"Chrysanthemum" by Kevin Henkes, a Children's Book About Verbal Bullying
Chrysanthemum Story Summary
by Kevin Henkes is one of the all-star books of the children's literary world. Kevin Henkes's title character is a cute little mouse with a very big name. Chrysanthemum loves her name, and can even spell it, but when she goes to school, she is mercilessly teased by a group of nasty little mouselets who use her name as an excuse to pick on her. Chrysanthemum
Mr. Henkes really gets what it is like to be teased in a world where children can be terribly cruel at a very young age.
Chrysanthemum goes home each night to her caring and concerned parents, who tell her she is winsome and winning, and although Chrysanthemum is reassured that she is the center of her parents' universe, her parents' concern doesn't solve the problem. Finally, at school, Chrysanthemum meets a fabulous new music teacher whom all of the mouse children adore. Ms. Twinkle is a ray of sunshine and is adored by all the children in the class. When she produces a musical play, Chrysanthemum is chosen to be a daisy.
When Chrysanthemum confides in her teacher about the way the other children are teasing her, Mrs. Twinkle restores Chrysanthemum's confidence and makes her the envy of all her peers.
Chrysanthemum and Teasing at School: What Makes This Book an All-Star
Chrysanthemum is one of my all-time favorite children's books. The story is written in a way that will appeal to children, parents, and their teachers. Kevin Henkes' story about teasing is a success because the author understands his subject and presents it in an entertaining way that invites sympathy for the child being teased. The title character of this story begins as a carefree and happy-go-lucky girl whose parents dote on her. She loves her name. In the story, she repeats her name to herself in a sort of sing-song melody that conveys complete and total contentedness with herself and her small familial existence. But when Chrysanthemum is teased by the other girls at school, her innocent and happy-go-lucky world is shattered. She becomes embarrassed and distressed by her unusually long name. Chrysanthemum's parents continue to do what they have always done, which no longer works. Now that Chrysanthemum's world has grown to include the school environment, her parents no longer can offer the kinds of reassurance that they once did. When Chrysanthemum's ebullient music teacher chimes in with her own long floral name, Chrysanthemum's confidence is restored. The other mouse girls at first envy, then copy, then accept Chrysanthemum.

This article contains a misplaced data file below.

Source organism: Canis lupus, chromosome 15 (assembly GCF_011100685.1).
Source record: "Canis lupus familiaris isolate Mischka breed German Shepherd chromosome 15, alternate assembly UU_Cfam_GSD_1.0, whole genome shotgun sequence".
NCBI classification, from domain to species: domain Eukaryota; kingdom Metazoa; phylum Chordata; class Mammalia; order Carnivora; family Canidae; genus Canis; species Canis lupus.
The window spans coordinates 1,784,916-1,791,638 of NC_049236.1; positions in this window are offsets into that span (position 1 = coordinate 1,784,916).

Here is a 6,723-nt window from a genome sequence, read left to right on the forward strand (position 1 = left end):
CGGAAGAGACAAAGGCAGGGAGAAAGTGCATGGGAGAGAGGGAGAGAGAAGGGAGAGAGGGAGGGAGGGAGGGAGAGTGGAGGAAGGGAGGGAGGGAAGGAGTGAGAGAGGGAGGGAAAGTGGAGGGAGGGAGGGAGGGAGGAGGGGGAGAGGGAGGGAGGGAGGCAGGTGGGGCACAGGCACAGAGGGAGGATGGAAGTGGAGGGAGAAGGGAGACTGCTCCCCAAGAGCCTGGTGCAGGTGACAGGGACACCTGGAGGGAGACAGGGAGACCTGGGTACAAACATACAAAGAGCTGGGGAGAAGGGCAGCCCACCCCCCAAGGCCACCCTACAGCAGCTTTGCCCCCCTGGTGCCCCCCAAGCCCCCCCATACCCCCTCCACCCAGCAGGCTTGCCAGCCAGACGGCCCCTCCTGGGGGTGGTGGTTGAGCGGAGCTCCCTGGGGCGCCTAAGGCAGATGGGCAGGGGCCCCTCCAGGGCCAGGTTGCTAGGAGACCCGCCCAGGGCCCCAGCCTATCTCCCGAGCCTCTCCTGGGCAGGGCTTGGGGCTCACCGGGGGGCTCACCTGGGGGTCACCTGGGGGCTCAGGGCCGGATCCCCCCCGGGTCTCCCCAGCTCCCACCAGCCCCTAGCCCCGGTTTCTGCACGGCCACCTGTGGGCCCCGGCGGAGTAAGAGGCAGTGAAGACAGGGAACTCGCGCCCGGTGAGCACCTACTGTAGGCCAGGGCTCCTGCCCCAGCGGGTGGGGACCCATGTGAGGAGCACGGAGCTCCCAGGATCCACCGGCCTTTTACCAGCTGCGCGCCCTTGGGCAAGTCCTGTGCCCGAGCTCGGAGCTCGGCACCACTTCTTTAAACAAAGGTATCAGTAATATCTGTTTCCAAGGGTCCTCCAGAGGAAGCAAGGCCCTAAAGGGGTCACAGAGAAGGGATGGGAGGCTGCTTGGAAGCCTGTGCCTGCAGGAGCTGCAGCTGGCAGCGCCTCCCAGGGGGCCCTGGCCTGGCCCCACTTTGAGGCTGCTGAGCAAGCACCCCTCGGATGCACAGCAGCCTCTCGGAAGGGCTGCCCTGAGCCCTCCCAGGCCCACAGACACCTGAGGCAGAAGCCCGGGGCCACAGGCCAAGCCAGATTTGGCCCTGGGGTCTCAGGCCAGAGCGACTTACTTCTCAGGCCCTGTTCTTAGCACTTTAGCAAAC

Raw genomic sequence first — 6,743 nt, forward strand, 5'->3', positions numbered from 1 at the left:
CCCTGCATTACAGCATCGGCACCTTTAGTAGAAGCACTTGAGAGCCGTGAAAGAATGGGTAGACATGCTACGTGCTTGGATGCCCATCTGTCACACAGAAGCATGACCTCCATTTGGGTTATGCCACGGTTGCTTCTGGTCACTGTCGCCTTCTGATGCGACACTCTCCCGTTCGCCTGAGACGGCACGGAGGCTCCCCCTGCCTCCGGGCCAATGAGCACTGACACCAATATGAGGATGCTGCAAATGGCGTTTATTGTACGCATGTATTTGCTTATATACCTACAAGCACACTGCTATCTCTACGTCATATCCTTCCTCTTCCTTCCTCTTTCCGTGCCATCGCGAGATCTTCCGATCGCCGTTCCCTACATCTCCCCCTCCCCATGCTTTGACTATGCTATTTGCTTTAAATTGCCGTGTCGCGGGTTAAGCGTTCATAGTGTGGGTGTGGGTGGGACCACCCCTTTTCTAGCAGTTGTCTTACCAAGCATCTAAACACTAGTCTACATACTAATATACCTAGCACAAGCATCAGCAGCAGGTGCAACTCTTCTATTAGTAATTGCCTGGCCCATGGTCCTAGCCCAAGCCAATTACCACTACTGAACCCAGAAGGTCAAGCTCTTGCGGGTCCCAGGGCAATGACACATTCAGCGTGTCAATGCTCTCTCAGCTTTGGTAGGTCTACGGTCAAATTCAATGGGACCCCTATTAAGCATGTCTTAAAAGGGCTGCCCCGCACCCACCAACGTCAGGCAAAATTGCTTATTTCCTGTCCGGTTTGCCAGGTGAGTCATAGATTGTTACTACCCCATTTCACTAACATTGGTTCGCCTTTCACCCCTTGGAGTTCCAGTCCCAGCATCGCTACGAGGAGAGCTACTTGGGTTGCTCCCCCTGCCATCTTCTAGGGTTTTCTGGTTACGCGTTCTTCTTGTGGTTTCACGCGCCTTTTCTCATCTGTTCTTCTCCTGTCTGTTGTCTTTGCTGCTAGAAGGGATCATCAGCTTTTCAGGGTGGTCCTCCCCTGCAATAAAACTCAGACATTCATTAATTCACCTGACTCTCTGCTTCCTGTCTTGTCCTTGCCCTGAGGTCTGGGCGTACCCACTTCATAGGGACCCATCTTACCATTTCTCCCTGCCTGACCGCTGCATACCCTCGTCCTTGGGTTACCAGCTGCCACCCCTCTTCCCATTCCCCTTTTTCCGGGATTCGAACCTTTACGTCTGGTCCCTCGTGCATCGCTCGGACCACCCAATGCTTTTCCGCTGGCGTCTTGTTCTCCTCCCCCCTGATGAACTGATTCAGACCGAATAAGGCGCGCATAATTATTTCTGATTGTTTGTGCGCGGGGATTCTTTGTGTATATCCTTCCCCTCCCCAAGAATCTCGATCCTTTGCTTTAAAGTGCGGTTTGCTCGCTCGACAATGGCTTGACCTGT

Even though the characters in Henkes stories are only about two inches tall, the characters' have experiences that most school-aged children will be able to relate to. Henkes shows a real understanding and empathy for a child who is in a teasing or bullying situation. I always get a bit choked up for Chrysanthemum. The parent in me feels no child should have to be exposed to this unpleasant aspect of life in a public school. Although this story has a happy ending, many children who are teased at school don't experience such happy endings. This book could help you begin a dialogue in a classroom setting about teasing or bullying, and to set expectations about classroom behaviors. Other books about bullying address the topic in a more direct way, but this book is an excellent one to share with an elementary school classroom because its humor and tone are lighthearted, and the ending is not only happy, it is jubilant.
Children's Names Are An Important Part of Their Identity
Another book about the importance of a child's name is Arlene Mosel's Tikki-Tikki-Tembo. This other fanciful "pseudo fable" is a classic children's story that can help you explore your discussion of teasing into a different direction of personal identity and stereotypes. Compare this title with My Name is Yoon or The Name Jar, a book I strongly recommend as a title to pair with Tikki Tikki Tembo.
Using Chrysanthemum As Part Of An Anti-Bullying Curriculum
Read this book at the beginning of the school year and then have a discussion in your classroom about teasing. Here are some of the questions you could ask:
- What problem did Chrysanthemum have in this story?
- Why do you think the other kids teased her?
- Do you think Chrysanthemum would be a good friend? Why or why not?
- Have you ever been teased at school or somewhere else? What happened?
- How did you feel when you were being teased?
- Have you ever seen another kid being teased in class?
- What could you do about it? Should you tell the teacher? Talk to the child who is teasing?
- Is teasing other kids a form of bullying? Why or why not? (Chrysanthemum is a victim of Verbal Bullying in this story.)
After several students have shared experiences, ask for some suggestions on how to handle teasing. Explain that your classroom will be a teasing-free zone.
More Bullying Prevention Sources
An Educator's Guide to Combat Bullying and Bully Prevention is a website designed for teachers and educators. The site has an up-to-date bullying vocabulary guide, including a definition of bullying, and what it means to be a bystander, a defender, It includes Bullying Prevention Vocabulary that you may want to review and incorporate into your lesson plan or classroom reading of this story.
#1 Instructional Lesson for All Students On Bully Prevention summarizes the bullying circle and includes information geared to older elementary school children.
- Violence Prevention Works
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© 2009 Carolyn Augustine